A prank gone wrong could be the explanation behind a fatal explosion in South Harrow, neighbours claim.
Residents believe the same girl gang that poured a blackcurrent juice drink through the letterbox of 21 Stanley Road nine hours before it exploded must have tampered with an external gas meter and unwittingly switched on the flow.
This had chilling consequences as the detonation on Wednesday May 7 killed Emmad Qureshi, 26, and left two others injured, including 17-year-old Charlotte Anderson, a tenant at number 21.
Police have refused to comment on the theory as their investigation continues.
Artist Dan Llywelyn Hall, 27, who lived resided opposite, told the Observer: "The rumour is that somebody unintentionally activated some sort of gas supply which caused the explosion.
"That's the only possibility. I don't see how else it could have occured.
"We, as neighbours, believe that. I know that people who live near think that."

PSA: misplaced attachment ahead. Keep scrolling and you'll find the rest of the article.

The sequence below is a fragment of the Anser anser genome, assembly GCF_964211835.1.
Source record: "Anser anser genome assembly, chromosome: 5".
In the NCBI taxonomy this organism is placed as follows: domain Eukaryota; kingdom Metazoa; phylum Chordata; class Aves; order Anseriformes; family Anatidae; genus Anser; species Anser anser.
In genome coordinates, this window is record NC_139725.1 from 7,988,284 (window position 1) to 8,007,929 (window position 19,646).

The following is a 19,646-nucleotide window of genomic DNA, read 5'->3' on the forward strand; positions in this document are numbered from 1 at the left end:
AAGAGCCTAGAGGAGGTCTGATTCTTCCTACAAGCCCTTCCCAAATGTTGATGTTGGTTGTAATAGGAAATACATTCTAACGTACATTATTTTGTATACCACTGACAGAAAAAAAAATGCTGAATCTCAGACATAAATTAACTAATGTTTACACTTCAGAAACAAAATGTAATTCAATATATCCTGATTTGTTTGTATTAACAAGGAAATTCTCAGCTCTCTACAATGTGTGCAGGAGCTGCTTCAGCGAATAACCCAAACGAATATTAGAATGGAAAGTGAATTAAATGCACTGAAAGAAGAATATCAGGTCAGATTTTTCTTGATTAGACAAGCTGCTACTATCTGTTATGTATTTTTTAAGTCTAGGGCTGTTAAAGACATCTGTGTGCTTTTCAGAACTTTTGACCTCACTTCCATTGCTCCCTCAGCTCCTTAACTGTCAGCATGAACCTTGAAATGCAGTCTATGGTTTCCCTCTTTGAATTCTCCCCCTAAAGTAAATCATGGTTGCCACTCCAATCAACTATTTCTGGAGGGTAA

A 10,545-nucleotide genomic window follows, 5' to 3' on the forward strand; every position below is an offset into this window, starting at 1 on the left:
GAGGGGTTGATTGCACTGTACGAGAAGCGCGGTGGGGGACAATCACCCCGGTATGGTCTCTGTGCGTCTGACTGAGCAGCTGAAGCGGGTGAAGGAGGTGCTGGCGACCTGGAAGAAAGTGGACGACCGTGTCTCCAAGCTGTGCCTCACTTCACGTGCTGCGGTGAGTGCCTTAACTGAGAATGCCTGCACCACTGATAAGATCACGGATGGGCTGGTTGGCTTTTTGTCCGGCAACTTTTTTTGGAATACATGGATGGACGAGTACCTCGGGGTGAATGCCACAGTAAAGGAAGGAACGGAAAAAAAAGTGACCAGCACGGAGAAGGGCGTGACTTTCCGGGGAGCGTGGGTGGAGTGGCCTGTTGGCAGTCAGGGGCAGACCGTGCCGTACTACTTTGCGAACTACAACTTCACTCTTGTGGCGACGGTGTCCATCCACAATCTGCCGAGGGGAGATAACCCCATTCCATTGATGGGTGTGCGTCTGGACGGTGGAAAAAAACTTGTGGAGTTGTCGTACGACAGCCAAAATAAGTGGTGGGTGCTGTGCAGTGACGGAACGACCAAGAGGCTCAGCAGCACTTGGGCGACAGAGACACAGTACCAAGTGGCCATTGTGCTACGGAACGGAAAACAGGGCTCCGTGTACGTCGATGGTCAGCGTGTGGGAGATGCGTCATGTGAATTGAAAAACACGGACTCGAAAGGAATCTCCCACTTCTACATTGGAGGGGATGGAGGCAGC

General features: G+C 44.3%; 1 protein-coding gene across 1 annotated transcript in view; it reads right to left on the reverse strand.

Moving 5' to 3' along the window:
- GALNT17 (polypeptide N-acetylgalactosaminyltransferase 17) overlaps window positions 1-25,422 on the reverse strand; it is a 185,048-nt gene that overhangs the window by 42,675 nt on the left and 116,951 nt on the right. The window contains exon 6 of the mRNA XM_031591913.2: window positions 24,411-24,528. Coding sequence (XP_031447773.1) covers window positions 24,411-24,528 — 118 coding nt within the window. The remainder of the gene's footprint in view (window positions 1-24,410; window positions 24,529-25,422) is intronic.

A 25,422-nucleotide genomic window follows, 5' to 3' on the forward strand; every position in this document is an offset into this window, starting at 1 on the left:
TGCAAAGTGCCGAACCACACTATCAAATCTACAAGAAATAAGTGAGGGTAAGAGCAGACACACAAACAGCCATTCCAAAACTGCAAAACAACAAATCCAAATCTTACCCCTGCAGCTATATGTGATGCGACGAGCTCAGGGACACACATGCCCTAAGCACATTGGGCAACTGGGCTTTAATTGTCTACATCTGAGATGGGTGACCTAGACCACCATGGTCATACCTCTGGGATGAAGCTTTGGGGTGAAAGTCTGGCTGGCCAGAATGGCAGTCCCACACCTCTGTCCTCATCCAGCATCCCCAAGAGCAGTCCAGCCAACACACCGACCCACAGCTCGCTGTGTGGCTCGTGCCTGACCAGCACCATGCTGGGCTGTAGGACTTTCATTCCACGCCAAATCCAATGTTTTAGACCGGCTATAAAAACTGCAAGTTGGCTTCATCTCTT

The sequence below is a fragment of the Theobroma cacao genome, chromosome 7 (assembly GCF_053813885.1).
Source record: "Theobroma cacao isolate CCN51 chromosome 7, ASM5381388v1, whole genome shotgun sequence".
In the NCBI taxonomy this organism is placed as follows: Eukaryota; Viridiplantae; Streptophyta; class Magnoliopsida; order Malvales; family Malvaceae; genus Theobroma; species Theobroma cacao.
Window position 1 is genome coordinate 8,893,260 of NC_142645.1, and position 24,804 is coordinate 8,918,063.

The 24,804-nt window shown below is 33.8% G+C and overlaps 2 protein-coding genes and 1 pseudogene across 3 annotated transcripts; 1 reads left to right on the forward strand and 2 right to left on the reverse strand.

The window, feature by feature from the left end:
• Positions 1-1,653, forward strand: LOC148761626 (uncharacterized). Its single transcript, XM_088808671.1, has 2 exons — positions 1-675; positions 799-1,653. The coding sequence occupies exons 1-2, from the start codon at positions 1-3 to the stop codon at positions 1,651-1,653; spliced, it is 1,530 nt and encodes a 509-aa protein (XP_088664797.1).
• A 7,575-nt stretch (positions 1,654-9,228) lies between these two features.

The theory goes that gas somehow continually seeped underneath the floorboards until it ignited at 9.40pm.
The Metropolitan Police have previously confirmed a large volume of gas passed through the meter on the day of the incident but pointed out that the property did not have a gas supply and the meter was not in use.
This adds credence to the explanation that the gang of females tampered with a handle on the external meter - which was located next to the front door in small box.
Several properties have the same arrangement, including that of survivor Phil Redmond, whose family had to evacuate from their now-demolished home at number 25.
He said: "In the boxes outside there's a lever, probably an on/off switch. I know there was no door on the box outside 21, but you can open the door by hand anyhow.
"There's a possibility the girls had tried to turn off the gas for her [Ms Anderson], depriving her of hot water, for instance, and they actually turned it on by mistake.
"We have had no information from the police. We'd like our minds put at rest."
A spokesman for the police said detectives were awaiting the results of the scientific examinations of the meter and piping recovered from the scene before making further comment.
He added: "As regards the females, they have never been arrested. They were spoken to but were treated as witnesses."
Following further questions from the Observer over the apparent lack of developments and the Met's commitment to the case, a second police spokeswoman responded: "We don't go into details. Some investigations take longer than others.
"We have to be satisfied that sufficient enquiries are conducted. We have to have a thorough investigation."